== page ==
Black and white photograph of a full solar eclipse
The Sun’s corona is seen during the total solar eclipse over Casper, Wyo., on 21 August 2017. Credit: U.S. Air Force photo by Staff Sgt. Christopher Ruano
Source: Journal of Geophysical Research: Space Physics

Solar eclipses have long been important astronomical events, especially for studying the Sun. For example, the only time the Sun’s outer atmosphere, called the corona, is directly visible from Earth is during an eclipse. Eclipse effects at Earth’s surface are widely known, but the events also affect the population of charged particles making up Earth’s ionosphere.

Measuring these effects requires a careful understanding of eclipse geometry. Although the classical equations describing this geometry at the surface have been well understood for more than a century, at the altitude of the ionosphere, calculations based on these equations can produce errors greater than several degrees in latitude or longitude. Verhulst and Stankov derive formulas that account for altitude and describe a software package incorporating these formulas for the popular Python programming language. In general, the size of the correction determined using their formulas grows as an observer moves toward the poles.

A diagram showing paths of the central eclipse over North America on 21 August 2017 at various altitudes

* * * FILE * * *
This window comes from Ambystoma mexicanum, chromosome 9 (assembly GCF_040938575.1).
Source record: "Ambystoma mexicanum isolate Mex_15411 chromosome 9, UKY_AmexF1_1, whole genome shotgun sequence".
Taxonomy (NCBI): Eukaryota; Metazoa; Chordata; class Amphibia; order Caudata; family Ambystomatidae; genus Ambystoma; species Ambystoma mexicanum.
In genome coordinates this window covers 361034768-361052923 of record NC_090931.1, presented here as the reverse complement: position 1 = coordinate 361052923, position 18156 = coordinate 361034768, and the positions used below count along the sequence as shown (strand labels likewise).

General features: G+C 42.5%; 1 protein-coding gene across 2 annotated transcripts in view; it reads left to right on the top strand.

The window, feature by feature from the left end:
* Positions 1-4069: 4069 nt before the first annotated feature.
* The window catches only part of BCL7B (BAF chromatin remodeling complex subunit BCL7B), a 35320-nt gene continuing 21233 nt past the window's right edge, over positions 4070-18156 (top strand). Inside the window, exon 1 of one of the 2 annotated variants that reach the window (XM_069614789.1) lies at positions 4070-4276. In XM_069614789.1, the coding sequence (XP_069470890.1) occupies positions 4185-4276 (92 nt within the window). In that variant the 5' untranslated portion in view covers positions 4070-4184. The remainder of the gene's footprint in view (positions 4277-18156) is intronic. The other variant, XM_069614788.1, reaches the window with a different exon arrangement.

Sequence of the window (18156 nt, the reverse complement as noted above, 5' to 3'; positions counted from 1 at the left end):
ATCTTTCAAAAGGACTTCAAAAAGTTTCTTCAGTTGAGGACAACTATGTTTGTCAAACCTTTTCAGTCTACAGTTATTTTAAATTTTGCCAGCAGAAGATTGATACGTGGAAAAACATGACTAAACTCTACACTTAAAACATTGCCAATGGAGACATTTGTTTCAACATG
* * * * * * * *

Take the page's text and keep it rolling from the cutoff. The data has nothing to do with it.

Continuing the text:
The path of the central eclipse over North America on 21 August 2017 at various altitudes, from sea level to 1,000 kilometers. The eclipse path was farther to the south at higher altitudes. Credit: Tobias Verhulst

Aided by these equations, the authors investigate the depletion of ionized particles in the ionosphere during the eclipse that crossed much of the United States on 21 August 2017. One measure of ionization is total electron content (TEC), which describes the number of electrons found along a chosen line of sight. A common method of estimating TEC at Earth involves observing the delay in signals received from GPS satellites as their radio waves pass through the ionosphere.

During the August 2017 eclipse, TEC decreased by 25%–35% across the entire path of totality. The largest drop in ionized particles—of more than 50%—was seen over the Caribbean Sea. However, at most locations the time of maximum depletion lagged the passage of totality by 30 minutes or more. The researchers found that the path of the eclipse at higher altitudes better explains the depletions.

The authors also examine the altitude-dependent path of solar eclipses visible through 2025. And they note that some (total) eclipses are visible only from the ionosphere and not from the ground. Thus, there may be more opportunities than previously anticipated to refine our understanding of TEC depletion during these rare events. (Journal of Geophysical Research: Space Physics,, 2020)

—Morgan Rehnberg, Science Writer


Rehnberg, M. (2020), Altitude matters for solar eclipse observations, Eos, 101, Published on 23 July 2020.

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